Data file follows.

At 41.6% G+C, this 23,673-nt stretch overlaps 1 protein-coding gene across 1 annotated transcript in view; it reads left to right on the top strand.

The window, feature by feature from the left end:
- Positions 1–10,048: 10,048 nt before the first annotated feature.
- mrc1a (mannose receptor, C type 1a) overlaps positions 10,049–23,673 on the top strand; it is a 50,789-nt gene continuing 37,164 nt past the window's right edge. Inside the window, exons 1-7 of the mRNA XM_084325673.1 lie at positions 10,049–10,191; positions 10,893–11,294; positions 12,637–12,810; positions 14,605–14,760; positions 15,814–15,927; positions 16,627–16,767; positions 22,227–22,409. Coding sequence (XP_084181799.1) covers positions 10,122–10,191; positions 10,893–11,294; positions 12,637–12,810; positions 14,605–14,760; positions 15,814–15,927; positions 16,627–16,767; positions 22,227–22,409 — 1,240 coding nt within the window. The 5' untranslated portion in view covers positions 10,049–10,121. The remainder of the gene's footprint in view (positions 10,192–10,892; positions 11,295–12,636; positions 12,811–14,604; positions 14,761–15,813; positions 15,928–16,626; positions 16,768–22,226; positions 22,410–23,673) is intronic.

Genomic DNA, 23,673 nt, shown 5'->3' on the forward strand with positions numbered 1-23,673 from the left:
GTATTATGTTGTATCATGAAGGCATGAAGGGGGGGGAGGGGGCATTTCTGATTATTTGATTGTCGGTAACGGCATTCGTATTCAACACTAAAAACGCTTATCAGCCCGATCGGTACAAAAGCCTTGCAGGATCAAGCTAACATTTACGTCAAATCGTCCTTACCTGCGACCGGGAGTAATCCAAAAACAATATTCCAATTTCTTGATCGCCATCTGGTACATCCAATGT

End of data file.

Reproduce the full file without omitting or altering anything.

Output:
At 41.6% G+C, this 23,673-nt stretch overlaps 1 protein-coding gene across 1 annotated transcript in view; it reads left to right on the top strand.

The window, feature by feature from the left end:
- Positions 1–10,048: 10,048 nt before the first annotated feature.
- mrc1a (mannose receptor, C type 1a) overlaps positions 10,049–23,673 on the top strand; it is a 50,789-nt gene continuing 37,164 nt past the window's right edge. Inside the window, exons 1-7 of the mRNA XM_084325673.1 lie at positions 10,049–10,191; positions 10,893–11,294; positions 12,637–12,810; positions 14,605–14,760; positions 15,814–15,927; positions 16,627–16,767; positions 22,227–22,409. Coding sequence (XP_084181799.1) covers positions 10,122–10,191; positions 10,893–11,294; positions 12,637–12,810; positions 14,605–14,760; positions 15,814–15,927; positions 16,627–16,767; positions 22,227–22,409 — 1,240 coding nt within the window. The 5' untranslated portion in view covers positions 10,049–10,121. The remainder of the gene's footprint in view (positions 10,192–10,892; positions 11,295–12,636; positions 12,811–14,604; positions 14,761–15,813; positions 15,928–16,626; positions 16,768–22,226; positions 22,410–23,673) is intronic.

Genomic DNA, 23,673 nt, shown 5'->3' on the forward strand with positions numbered 1-23,673 from the left:
GTATTATGTTGTATCATGAAGGCATGAAGGGGGGGGAGGGGGCATTTCTGATTATTTGATTGTCGGTAACGGCATTCGTATTCAACACTAAAAACGCTTATCAGCCCGATCGGTACAAAAGCCTTGCAGGATCAAGCTAACATTTACGTCAAATCGTCCTTACCTGCGACCGGGAGTAATCCAAAAACAATATTCCAATTTCTTGATCGCCATCTGGTACATCCAATGT